Unfortunately for some shareholders, the Cortland Bancorp (NASDAQ:CLDB) share price has dived in the last thirty days. Zooming out, the recent drop wiped out a year's worth of gains, with the share price now back where it was a year ago.
Assuming no other changes, a sharply higher share price makes a stock less attractive to potential buyers. While the market sentiment towards a stock is very changeable, in the long run, the share price will tend to move in the same direction as earnings per share. The implication here is that deep value investors might steer clear when expectations of a company are too high. Perhaps the simplest way to get a read on investors' expectations of a business is to look at its Price to Earnings Ratio (PE Ratio). Investors have optimistic expectations of companies with higher P/E ratios, compared to companies with lower P/E ratios.
Does Cortland Bancorp Have A Relatively High Or Low P/E For Its Industry?
Cortland Bancorp's P/E is 12.40. You can see in the image below that the average P/E (13.1) for companies in the banks industry is roughly the same as Cortland Bancorp's P/E.
Its P/E ratio suggests that Cortland Bancorp shareholders think that in the future it will perform about the same as other companies in its industry classification. The company could surprise by performing better than average, in the future. I would further inform my view by checking insider buying and selling., among other things.
How Growth Rates Impact P/E Ratios
P/E ratios primarily reflect market expectations around earnings growth rates. If earnings are growing quickly, then the 'E' in the equation will increase faster than it would otherwise. That means even if the current P/E is high, it will reduce over time if the share price stays flat. A lower P/E should indicate the stock is cheap relative to others -- and that may attract buyers.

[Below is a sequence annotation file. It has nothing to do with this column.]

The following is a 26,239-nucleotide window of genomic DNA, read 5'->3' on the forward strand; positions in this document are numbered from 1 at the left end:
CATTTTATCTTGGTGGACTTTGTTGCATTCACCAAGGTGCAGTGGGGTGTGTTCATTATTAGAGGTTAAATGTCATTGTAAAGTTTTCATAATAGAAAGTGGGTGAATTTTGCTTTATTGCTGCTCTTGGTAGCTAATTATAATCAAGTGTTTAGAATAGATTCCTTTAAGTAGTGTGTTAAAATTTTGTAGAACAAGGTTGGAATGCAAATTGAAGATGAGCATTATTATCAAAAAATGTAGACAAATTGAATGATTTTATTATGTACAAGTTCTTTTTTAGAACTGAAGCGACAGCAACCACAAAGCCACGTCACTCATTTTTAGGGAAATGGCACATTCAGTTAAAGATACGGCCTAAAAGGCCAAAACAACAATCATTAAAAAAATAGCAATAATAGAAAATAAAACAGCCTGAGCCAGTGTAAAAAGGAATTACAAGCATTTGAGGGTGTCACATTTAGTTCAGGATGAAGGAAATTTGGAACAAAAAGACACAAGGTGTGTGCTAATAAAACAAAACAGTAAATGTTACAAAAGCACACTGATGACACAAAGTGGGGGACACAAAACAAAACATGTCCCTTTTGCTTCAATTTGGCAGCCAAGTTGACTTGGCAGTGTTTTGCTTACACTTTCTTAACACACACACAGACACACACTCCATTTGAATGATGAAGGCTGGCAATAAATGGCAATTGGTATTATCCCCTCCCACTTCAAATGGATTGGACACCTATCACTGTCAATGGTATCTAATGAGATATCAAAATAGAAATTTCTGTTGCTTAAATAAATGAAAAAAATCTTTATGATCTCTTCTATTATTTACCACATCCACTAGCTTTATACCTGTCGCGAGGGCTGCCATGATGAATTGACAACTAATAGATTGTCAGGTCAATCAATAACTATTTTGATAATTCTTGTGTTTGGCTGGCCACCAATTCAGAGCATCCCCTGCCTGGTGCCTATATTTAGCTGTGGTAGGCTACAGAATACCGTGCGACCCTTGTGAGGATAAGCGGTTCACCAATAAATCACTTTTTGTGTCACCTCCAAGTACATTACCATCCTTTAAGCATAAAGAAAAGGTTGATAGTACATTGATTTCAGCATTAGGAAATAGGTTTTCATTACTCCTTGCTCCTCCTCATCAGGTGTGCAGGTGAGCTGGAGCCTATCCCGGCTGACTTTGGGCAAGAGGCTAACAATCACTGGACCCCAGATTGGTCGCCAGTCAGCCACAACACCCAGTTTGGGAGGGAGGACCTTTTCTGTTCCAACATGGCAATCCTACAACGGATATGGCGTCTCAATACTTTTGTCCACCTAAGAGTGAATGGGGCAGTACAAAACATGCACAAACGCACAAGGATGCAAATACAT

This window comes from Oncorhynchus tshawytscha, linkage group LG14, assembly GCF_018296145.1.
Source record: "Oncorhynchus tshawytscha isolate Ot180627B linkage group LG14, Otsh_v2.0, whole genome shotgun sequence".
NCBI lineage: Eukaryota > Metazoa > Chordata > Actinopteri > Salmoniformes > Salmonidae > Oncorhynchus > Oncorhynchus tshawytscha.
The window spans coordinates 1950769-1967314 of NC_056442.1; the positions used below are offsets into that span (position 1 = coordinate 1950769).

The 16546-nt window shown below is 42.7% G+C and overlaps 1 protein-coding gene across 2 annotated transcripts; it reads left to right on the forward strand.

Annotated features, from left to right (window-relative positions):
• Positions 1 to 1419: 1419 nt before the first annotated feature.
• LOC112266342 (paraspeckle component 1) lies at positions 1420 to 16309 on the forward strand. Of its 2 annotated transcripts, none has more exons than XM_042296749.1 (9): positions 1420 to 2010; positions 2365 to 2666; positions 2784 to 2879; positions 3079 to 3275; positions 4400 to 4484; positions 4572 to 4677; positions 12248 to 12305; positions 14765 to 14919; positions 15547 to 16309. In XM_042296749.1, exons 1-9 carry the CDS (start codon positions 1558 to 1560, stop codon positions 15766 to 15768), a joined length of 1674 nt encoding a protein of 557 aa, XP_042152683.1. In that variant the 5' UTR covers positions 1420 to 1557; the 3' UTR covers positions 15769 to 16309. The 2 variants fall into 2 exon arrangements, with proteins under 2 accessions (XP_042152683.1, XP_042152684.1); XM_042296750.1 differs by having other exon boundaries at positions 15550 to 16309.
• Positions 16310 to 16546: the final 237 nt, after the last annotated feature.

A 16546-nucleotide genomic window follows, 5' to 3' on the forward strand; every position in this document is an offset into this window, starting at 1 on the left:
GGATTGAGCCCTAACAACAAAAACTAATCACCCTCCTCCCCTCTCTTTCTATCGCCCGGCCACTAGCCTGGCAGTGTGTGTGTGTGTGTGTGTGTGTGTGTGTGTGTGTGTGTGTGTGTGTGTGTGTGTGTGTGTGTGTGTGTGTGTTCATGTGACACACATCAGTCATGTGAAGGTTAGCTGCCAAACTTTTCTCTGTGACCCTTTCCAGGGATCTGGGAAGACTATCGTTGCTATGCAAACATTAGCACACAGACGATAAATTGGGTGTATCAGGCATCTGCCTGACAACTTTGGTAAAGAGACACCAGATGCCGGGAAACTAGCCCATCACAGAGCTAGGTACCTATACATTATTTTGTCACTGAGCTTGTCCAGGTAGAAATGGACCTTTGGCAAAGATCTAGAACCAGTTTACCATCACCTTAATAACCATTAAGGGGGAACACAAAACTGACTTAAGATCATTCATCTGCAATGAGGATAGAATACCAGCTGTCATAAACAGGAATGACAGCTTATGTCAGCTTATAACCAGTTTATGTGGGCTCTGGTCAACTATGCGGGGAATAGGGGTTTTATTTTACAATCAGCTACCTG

Cortland Bancorp saw earnings per share improve by -9.3% last year. And earnings per share have improved by 22% annually, over the last five years.
Don't Forget: The P/E Does Not Account For Debt or Bank Deposits
Don't forget that the P/E ratio considers market capitalization. Thus, the metric does not reflect cash or debt held by the company. Theoretically, a business can improve its earnings (and produce a lower P/E in the future) by investing in growth. That means taking on debt (or spending its cash).
While growth expenditure doesn't always pay off, the point is that it is a good option to have; but one that the P/E ratio ignores.
Is Debt Impacting Cortland Bancorp's P/E?
Cortland Bancorp's net debt is 5.3% of its market cap. It would probably trade on a higher P/E ratio if it had a lot of cash, but I doubt it is having a big impact.
The Verdict On Cortland Bancorp's P/E Ratio
Cortland Bancorp has a P/E of 12.4. That's below the average in the US market, which is 18.9. The company hasn't stretched its balance sheet, and earnings are improving. If growth is sustainable over the long term, then the current P/E ratio may be a sign of good value. Given Cortland Bancorp's P/E ratio has declined from 12.4 to 12.4 in the last month, we know for sure that the market is less confident about the business today, than it was back then. For those who don't like to trade against momentum, that could be a warning sign, but a contrarian investor might want to take a closer look.
Investors should be looking to buy stocks that the market is wrong about. If it is underestimating a company, investors can make money by buying and holding the shares until the market corrects itself. Although we don't have analyst forecasts you might want to assess this data-rich visualization of earnings, revenue and cash flow.
You might be able to find a better buy than Cortland Bancorp. If you want a selection of possible winners, check out this free list of interesting companies that trade on a P/E below 20 (but have proven they can grow earnings).
If you spot an error that warrants correction, please contact the editor at email@example.com. This article by Simply Wall St is general in nature. It does not constitute a recommendation to buy or sell any stock, and does not take account of your objectives, or your financial situation. Simply Wall St has no position in the stocks mentioned.
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